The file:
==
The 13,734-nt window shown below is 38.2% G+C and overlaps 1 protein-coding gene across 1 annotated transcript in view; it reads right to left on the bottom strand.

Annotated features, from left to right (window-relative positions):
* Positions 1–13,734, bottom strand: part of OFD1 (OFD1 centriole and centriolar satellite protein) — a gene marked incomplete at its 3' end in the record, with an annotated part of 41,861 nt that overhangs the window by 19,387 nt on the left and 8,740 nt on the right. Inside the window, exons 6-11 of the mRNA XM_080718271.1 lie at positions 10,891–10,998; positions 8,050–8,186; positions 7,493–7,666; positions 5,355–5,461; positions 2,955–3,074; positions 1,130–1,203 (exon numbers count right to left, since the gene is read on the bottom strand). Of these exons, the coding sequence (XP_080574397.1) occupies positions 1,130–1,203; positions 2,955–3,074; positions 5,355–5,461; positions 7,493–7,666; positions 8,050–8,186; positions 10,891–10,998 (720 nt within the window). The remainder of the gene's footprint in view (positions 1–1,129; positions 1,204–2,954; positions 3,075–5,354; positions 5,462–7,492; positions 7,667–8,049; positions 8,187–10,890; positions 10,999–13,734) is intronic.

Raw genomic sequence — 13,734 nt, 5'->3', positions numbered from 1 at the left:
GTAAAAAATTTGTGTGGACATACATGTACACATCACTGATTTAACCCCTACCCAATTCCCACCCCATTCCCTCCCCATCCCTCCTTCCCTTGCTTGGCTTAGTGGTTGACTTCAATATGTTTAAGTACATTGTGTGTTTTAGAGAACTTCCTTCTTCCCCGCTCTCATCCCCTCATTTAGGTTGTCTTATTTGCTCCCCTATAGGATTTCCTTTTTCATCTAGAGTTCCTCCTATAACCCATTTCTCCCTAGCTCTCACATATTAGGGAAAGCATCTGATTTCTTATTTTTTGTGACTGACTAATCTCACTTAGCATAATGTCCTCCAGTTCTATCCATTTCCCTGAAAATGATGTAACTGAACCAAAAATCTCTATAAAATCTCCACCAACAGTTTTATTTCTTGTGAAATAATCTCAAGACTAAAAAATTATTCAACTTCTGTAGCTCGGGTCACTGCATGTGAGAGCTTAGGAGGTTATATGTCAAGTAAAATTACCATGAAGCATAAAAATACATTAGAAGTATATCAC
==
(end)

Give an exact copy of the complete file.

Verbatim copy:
The 13,734-nt window shown below is 38.2% G+C and overlaps 1 protein-coding gene across 1 annotated transcript in view; it reads right to left on the bottom strand.

Annotated features, from left to right (window-relative positions):
* Positions 1–13,734, bottom strand: part of OFD1 (OFD1 centriole and centriolar satellite protein) — a gene marked incomplete at its 3' end in the record, with an annotated part of 41,861 nt that overhangs the window by 19,387 nt on the left and 8,740 nt on the right. Inside the window, exons 6-11 of the mRNA XM_080718271.1 lie at positions 10,891–10,998; positions 8,050–8,186; positions 7,493–7,666; positions 5,355–5,461; positions 2,955–3,074; positions 1,130–1,203 (exon numbers count right to left, since the gene is read on the bottom strand). Of these exons, the coding sequence (XP_080574397.1) occupies positions 1,130–1,203; positions 2,955–3,074; positions 5,355–5,461; positions 7,493–7,666; positions 8,050–8,186; positions 10,891–10,998 (720 nt within the window). The remainder of the gene's footprint in view (positions 1–1,129; positions 1,204–2,954; positions 3,075–5,354; positions 5,462–7,492; positions 7,667–8,049; positions 8,187–10,890; positions 10,999–13,734) is intronic.

Raw genomic sequence — 13,734 nt, 5'->3', positions numbered from 1 at the left:
GTAAAAAATTTGTGTGGACATACATGTACACATCACTGATTTAACCCCTACCCAATTCCCACCCCATTCCCTCCCCATCCCTCCTTCCCTTGCTTGGCTTAGTGGTTGACTTCAATATGTTTAAGTACATTGTGTGTTTTAGAGAACTTCCTTCTTCCCCGCTCTCATCCCCTCATTTAGGTTGTCTTATTTGCTCCCCTATAGGATTTCCTTTTTCATCTAGAGTTCCTCCTATAACCCATTTCTCCCTAGCTCTCACATATTAGGGAAAGCATCTGATTTCTTATTTTTTGTGACTGACTAATCTCACTTAGCATAATGTCCTCCAGTTCTATCCATTTCCCTGAAAATGATGTAACTGAACCAAAAATCTCTATAAAATCTCCACCAACAGTTTTATTTCTTGTGAAATAATCTCAAGACTAAAAAATTATTCAACTTCTGTAGCTCGGGTCACTGCATGTGAGAGCTTAGGAGGTTATATGTCAAGTAAAATTACCATGAAGCATAAAAATACATTAGAAGTATATCAC